As you may know, I have an embargo of sorts on buying brand new games. Not only are new games more expensive, but there rarely is any benefit to buying it early – assuming you are physically capable of waiting for a week or two, you will have a lot more information about whether a given game lives up to your expectations or not. And even if you’re sure that it will be everything you dream it to be, it’s possible the game will be a bug-ridden, unplayable mess those first few days/weeks. Remember Fallout: New Vegas? Or basically any Bethesda game, I suppose.

So anyway, I pre-purchased Civilization: Beyond Earth.

In my defense, Sid Meier’s Alpha Centauri was a seminal classic that still occupies a lot of my mindspace decades after the fact. Those quotes, man, those quotes. I still have a .TXT file on my computer that is full of profound nuggets of wisdom, many of which were transcribed from that game. Sure, most are real-world quotes that the game simply appropriated, but this was the means by which I was introduced to them for the first time. It sort of reminds me of how much Magic: the Gathering expanded my vocabulary and the fact that I experienced Moonlight Sonata by Beethoven for the first time in that bizarre intestinal parasite level in Earthworm Jim 2.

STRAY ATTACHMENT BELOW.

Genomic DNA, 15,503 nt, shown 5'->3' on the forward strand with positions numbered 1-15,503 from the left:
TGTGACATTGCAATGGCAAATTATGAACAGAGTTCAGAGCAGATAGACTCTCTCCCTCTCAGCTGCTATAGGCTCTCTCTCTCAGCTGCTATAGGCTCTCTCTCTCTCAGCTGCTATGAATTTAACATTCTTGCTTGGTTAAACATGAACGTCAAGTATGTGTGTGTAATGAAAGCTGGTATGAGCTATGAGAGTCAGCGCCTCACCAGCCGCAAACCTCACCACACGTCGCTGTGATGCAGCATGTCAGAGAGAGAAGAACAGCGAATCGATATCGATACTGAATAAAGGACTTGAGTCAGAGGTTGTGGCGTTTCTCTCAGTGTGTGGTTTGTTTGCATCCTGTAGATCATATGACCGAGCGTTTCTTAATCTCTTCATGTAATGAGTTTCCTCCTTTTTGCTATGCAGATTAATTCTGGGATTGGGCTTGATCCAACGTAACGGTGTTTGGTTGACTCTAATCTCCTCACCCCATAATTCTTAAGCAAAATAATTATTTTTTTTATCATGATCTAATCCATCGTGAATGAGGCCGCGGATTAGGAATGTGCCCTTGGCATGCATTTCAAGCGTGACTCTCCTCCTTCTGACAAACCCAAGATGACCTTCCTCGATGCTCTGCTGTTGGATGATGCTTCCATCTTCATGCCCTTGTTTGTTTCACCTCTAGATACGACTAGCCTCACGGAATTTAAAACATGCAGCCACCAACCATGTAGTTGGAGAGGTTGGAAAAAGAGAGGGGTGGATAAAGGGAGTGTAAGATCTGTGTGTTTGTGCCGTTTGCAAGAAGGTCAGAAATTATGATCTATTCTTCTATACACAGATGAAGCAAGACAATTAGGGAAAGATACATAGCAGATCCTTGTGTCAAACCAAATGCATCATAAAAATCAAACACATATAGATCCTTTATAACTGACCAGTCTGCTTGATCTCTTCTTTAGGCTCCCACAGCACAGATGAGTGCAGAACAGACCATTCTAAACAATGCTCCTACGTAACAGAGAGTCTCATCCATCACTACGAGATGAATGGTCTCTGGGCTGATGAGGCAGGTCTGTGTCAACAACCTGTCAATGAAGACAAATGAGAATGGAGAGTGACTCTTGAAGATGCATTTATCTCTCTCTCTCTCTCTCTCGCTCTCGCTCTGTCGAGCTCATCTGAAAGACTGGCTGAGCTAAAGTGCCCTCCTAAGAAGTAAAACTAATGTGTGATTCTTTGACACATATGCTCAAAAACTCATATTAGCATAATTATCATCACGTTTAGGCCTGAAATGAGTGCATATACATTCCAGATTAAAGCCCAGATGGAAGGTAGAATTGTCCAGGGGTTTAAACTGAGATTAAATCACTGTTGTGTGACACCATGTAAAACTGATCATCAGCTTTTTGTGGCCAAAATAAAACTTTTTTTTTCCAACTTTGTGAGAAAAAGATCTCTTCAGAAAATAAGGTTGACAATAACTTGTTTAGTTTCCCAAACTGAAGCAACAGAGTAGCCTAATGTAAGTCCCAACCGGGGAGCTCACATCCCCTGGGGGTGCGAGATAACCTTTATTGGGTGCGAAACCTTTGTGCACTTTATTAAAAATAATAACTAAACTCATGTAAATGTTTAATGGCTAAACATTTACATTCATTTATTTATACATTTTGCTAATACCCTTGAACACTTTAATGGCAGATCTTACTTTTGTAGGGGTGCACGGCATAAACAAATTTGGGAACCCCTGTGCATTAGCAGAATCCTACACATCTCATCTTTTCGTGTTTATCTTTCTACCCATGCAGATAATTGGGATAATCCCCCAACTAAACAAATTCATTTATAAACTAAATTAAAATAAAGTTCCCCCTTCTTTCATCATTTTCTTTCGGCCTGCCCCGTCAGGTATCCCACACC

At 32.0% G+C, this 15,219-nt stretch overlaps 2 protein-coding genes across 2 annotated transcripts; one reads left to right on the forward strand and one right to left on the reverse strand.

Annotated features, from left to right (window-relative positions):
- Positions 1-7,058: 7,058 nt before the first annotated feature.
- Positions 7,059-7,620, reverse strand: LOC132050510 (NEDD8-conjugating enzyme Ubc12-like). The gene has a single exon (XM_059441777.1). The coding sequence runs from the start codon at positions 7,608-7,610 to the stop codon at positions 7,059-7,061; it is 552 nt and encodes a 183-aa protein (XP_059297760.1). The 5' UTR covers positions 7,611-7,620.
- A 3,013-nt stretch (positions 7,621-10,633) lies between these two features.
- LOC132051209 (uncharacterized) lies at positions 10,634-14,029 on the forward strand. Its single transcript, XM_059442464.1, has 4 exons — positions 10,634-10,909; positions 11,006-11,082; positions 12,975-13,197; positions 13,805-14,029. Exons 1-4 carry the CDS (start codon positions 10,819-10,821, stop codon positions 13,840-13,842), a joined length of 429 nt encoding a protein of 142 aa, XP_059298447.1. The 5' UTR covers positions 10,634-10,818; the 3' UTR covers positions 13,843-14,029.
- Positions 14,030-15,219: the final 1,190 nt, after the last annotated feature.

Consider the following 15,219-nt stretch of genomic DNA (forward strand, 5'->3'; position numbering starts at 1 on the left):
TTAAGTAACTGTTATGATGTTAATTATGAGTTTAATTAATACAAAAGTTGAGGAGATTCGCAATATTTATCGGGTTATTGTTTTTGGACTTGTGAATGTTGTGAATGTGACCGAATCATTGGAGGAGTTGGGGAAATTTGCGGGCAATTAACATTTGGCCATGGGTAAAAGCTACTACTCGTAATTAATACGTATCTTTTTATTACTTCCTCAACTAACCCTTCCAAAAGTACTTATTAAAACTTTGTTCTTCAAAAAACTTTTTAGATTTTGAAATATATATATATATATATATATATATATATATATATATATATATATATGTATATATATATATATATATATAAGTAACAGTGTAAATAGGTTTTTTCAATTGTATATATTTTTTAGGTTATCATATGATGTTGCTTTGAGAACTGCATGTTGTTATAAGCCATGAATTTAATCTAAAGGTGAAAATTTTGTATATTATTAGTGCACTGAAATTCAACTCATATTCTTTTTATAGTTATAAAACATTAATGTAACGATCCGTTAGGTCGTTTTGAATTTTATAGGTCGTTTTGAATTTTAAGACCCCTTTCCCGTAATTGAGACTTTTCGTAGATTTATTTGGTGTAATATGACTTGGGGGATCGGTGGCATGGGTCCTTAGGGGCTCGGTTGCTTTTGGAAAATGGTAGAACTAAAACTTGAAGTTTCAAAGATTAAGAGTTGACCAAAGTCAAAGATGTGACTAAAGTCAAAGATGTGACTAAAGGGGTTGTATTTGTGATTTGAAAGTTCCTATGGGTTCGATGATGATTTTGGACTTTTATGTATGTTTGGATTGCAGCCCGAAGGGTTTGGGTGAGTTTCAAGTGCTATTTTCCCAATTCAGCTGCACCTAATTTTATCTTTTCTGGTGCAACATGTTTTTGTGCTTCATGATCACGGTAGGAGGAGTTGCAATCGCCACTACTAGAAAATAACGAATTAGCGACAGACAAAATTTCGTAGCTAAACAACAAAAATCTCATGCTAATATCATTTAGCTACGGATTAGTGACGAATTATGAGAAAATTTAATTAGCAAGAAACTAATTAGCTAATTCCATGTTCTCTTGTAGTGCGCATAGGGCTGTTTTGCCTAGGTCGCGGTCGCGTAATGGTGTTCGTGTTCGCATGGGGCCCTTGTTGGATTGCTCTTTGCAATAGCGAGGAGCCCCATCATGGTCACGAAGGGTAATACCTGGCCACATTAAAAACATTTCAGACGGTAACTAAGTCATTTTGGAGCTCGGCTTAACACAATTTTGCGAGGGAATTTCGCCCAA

In any case, Beyond Earth was selling for $12.50 off on GreenManGaming. So… savings!

After re-watching some of the coverage for the game, it occurred to me that it looks a lot like Civ 5, which I have owned for months without ever having booted it up. And now that I have booted it up, I am beginning to sweat my decision a bit. Because, so far, my experience with Civ 5 is mirroring my experience with Crusader Kings 2 – namely as games that other people seem to enjoy way more than it seems likely or even possible.